I’m in Osage Beach, Missouri, for the annual cherokee owners fly-in and piggybacking another story on the Type S for an upcoming issue of Pilot. We just got down from flying serial number 94, and it was a real joy. Given that Mooney’s advertising as of late is all about speed, we were obliged to take it up to FL250 and really stretch out her legs. Today it was 25 degrees C above standard and we were close to gross weight. Even then, we were climbing at 900 fpm at an indicated airspeed of 130 when we hit 25,000 ft. Mooney says it will do 242 knots up there. I’m not going to give our real world number just yet. You’ll have to read the story.
Pilots are always saying how difficult it is to land a Mooney and how small it is inside. Let me just say this. If you are a sloppy pilot, you may strike the prop on landing. And if you want more space, buy a King Air. But chances are the Acclaim Type S pilots will pass you on occasion. And they’ll be laughing all the way to the bank.
While some of us thought that running lean of peak or adding mods was the answer, I’m personally more interested in efficient airframe designs. There’s a discussion right now on the AOPA forums about this topic and it’s been interesting to follow. I think it all started when one member asked what the most efficient airplane was. The mere fact that he was asking the question is amazing. Before avgas was $6 a gallon, the thought of buying for efficency was unheard of. Well, almost so.
Between 1981 and 1990 a forward thinking group of individuals ran a race of efficiency. The CAFE foundation rounded up interesting aircraft designs and raced them with a common metric of miles per gallon. If you assume a highly efficient stock airplane flies at around 15 to 20 mpg, it’s astounding that Gary Hertzler got almost 50 mpg on an 80-horsepower engine in his VariEze. Or that Mike Melvill (yes the space guy) got 21.6 mpg doing an average speed of 192 mph in a Rutan Catbird. It’s incredible stuff that leads one to believe the current fuel prices may be a good thing. Hopefully we’ll be looking at more efficient designs.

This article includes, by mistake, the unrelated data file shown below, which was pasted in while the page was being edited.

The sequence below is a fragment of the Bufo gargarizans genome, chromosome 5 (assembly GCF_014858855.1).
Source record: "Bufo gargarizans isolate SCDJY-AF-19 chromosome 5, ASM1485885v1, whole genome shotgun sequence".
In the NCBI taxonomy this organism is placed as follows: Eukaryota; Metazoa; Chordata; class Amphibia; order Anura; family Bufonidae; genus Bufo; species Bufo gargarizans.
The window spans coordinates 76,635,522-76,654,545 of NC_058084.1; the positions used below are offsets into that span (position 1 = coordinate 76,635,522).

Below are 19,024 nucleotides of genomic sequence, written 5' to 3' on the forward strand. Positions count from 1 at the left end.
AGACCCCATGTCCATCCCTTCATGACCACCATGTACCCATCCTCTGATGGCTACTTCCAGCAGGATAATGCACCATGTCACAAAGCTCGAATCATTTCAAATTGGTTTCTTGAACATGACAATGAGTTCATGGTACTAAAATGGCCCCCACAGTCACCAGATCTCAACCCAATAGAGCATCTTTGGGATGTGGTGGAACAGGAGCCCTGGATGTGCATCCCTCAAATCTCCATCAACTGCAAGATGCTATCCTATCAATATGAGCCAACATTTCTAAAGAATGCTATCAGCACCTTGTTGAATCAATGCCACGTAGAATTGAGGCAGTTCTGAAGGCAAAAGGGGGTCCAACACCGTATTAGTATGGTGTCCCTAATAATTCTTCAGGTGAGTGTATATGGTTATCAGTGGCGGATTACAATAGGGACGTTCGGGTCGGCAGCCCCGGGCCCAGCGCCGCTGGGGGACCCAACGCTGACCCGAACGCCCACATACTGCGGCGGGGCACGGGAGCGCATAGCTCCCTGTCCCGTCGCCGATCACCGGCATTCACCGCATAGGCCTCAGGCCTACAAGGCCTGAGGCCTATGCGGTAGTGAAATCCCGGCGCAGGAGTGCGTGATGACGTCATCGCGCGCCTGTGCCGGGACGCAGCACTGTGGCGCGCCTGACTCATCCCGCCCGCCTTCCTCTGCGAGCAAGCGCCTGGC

In the case of light sport aircraft, some of those clues are hard to distinguish between the experiments of a fledgling new enterprise and the last gasps of a dying market. Conventional wisdom would say that with such a new venture, chances are that things like modest sales numbers and wacky airplane designs (some very questionable) are indications that everyone is simply testing the waters. One unique idea came through the PR file today that is pretty telling. It’s from the US Aviation Group in Denton, Texas. If you’re unfamiliar, the US Aviation Group is a small company in a small town that has diversified itself to offer sales, training, maintenance, and pretty much everything else LSA. It also works on more “normal” certified airplanes.
The company is starting a new promotion where if you buy an airplane, you’ll get your sport pilot certificate for free. It’s an interesting promotion that speaks to both the newness of the certificate, and the appeal to non-pilots. I can’t image Mooney or Piper offering a free certificate with an airplane purchase.
So will LSA survive? Who knows? One thing is clear. The airplanes are pretty expensive right now. We need a used market.
In preparation for the upcoming pilot report on the Air Cam, I knew I had to fly one on floats. It’s becoming an increasingly popular modification for builders, so no story on the airplane would be complete without it. So I drove to Sebring, Florida, to visit with Phil Lockwood, the original designer of the airplane and the owner of the company. It was a rare treat to be able to fly this unique airplane with the designer. Here are a few highlights:
- Yes, you can take off single engine from the water. Incredible, but true.
- The hardest part of the water take off is controlling the stick and throwing power forward at the same time. It sounds easy, but the airplane is off the water as soon as the throttle is wide open, so things are happening fast.
- You can’t turn on a dime, but a silver dollar is doable.
- Vmc is a formality. There’s no rolling on your back in this airplane.
Here’s a photo of the back of Lockwood’s head as we were turning base for the first water landing. This was the last picture I remembered to take because I was having too much fun.